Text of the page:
DELTA home

The grass genera of the world

L. Watson, T.D. Macfarlane, and M.J. Dallwitz

Streptochaeta Schrad.

Including Lepideilema Trin.

Habit, vegetative morphology. Perennial; rhizomatous (the internodes crowded). The flowering culms leafy. Culms 35–105 cm high; woody and persistent; to 0.3 cm in diameter; branched above, or unbranched above. The branching simple. Culm nodes glabrous. Culm internodes hollow. Pluricaespitose. Rhizomes pachymorph. Plants unarmed. Leaves not basally aggregated; spirally disposed; auriculate (from the sheath); with auricular setae. The juncture of blade and sheath a smooth, dark band of tissue covered by cilia abaxially. Leaf blades lanceolate to ovate; broad; (5–)10–95 mm wide; pseudopetiolate; palmately veined to pinnately veined (in that the veins converge into the midrib from a distance of several cm above the base of the lamina); cross veined; disarticulating from the sheaths. Ligule a fringe of hairs. Contra-ligule absent.

Reproductive organization. Plants bisexual, all with bisexual spikelets; with hermaphrodite florets. Not viviparous.

Inflorescence. Inflorescence determinate; with pseudospikelets, or without pseudospikelets (depending on interpretation: buds sometimes present in the ‘bract’ axils, but these seemingly not proliferating); a single raceme (or a raceme of spikes, if the ‘spikelet’ be so interpreted). Inflorescence with axes ending in spikelets, or axes not ending in spikelets (sometimes ending in a tuft of hairs). Inflorescence espatheate; not comprising ‘partial inflorescences’ and foliar organs. Spikelet-bearing axes spikes; persistent (tough). Spikelets solitary; not secund; not two-ranked (the raceme many-sided); pedicellate. Pedicel apices cupuliform.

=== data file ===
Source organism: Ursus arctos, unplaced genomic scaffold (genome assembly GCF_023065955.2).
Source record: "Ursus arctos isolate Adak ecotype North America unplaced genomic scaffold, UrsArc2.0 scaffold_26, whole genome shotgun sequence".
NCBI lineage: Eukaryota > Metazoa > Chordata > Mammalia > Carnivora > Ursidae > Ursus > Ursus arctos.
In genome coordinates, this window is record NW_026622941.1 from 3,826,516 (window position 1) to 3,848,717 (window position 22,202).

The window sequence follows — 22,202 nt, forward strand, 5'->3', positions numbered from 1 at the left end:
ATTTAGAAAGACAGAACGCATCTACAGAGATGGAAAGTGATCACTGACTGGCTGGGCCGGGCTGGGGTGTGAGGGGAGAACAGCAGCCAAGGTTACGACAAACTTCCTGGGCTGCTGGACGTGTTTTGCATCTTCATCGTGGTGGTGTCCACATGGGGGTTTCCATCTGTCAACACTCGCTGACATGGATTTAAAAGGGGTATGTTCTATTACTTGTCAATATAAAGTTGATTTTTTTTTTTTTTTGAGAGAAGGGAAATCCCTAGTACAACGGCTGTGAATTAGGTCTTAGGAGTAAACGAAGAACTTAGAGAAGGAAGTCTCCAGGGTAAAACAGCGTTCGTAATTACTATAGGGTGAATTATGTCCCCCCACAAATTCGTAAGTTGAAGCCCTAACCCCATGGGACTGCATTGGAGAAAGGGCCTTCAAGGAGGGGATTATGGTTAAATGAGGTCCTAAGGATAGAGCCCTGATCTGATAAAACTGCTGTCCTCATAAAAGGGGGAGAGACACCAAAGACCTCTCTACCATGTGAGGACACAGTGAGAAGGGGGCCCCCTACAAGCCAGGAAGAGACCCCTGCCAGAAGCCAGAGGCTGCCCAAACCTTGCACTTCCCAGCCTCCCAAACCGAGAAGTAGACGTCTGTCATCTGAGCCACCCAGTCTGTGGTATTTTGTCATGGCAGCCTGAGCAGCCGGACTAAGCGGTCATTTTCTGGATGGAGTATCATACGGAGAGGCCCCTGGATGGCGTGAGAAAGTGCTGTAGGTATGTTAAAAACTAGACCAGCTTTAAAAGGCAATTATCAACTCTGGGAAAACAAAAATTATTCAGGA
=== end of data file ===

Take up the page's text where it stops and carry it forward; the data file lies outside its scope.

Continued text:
Female-fertile spikelets. Spikelets unconventional (with 5 spirally arranged, dentate ‘bracts’ (?glumes, sometimes with axillary buds), a sixth produced into a very long, coiled awn, 7 and 8 side by side opposing 6, and 9–11 whorled to form a central cone, lemma, palea and lodicules absent); 10–20 mm long; not noticeably compressed; falling with the glumes (all the pseudospikelets of the inflorescence often shed as a unit, entangled via the long awns of their G6’s which are deflected by the central cones into the cleft between bracts 7 and eight). Rachilla terminated by a female-fertile floret. Hairy callus absent.

Glumes present; several (in the form of 11 or twelve ‘bracts’, as described elsewhere, the lowermost to 4 mm long, the uppermost to 15 mm); very unequal; hairless; awned (the G6 with a long, coiled, terminal awn), or awnless (the rest); non-carinate. Spikelets with female-fertile florets only.

Female-fertile florets 1. Lemmas absent, or at least unrecognisable. Palea present; convolute around the flower, or not convolute. Lodicules absent. Stamens 6; monadelphous. Anthers not penicillate; without an apically prolonged connective. Ovary apically glabrous. Styles fused. Stigmas 3.

Fruit, embryo and seedling. Fruit free from both lemma and palea; linear; not grooved; not noticeably compressed (terete). Hilum long-linear. Pericarp loosely adherent to fused. Embryo small. Endosperm hard; containing compound starch grains. Embryo without an epiblast; with a scutellar tail; with a negligible mesocotyl internode; with more than one scutellum bundle. Embryonic leaf margins overlapping.